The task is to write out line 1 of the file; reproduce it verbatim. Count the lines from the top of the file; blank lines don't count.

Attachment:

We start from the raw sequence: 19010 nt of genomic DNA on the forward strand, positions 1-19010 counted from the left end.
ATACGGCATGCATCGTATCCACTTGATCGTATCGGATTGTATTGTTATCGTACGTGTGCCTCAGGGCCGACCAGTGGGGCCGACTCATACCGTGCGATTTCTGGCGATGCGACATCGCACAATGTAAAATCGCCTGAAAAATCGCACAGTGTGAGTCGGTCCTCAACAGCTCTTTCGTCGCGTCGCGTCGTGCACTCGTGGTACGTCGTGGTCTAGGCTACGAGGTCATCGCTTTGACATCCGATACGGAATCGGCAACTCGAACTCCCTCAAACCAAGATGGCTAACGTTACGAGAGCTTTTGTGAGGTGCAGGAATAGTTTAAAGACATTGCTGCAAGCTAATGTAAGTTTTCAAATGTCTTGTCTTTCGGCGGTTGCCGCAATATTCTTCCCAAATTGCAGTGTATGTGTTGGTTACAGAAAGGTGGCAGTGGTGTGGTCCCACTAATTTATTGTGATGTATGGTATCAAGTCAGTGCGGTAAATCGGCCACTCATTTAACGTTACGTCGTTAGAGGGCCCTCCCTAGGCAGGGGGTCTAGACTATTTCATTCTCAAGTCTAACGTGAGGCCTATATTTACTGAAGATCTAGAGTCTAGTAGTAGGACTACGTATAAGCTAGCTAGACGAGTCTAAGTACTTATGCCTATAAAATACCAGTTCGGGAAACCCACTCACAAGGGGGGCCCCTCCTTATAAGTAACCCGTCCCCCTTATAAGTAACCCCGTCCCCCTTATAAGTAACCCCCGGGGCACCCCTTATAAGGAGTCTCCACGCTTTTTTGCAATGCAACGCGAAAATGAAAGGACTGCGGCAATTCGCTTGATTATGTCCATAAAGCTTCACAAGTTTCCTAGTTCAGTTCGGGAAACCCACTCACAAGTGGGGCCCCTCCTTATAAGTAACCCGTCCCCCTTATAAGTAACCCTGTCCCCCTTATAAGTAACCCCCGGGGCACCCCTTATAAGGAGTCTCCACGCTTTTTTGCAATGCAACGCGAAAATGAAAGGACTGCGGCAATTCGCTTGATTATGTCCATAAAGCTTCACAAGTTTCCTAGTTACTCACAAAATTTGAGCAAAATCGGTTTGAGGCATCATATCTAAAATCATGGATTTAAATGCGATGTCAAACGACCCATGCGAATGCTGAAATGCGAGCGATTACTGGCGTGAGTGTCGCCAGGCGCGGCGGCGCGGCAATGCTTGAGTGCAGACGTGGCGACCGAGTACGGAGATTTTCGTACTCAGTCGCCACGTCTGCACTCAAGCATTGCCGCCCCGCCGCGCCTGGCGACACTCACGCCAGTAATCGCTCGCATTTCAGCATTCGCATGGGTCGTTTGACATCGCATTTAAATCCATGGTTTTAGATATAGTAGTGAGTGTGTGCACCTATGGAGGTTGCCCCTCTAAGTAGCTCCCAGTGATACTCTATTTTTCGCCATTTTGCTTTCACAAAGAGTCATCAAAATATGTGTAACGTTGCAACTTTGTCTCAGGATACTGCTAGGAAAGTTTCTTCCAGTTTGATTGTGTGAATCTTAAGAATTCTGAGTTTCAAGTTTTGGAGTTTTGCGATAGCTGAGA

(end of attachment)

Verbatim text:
We start from the raw sequence: 19010 nt of genomic DNA on the forward strand, positions 1-19010 counted from the left end.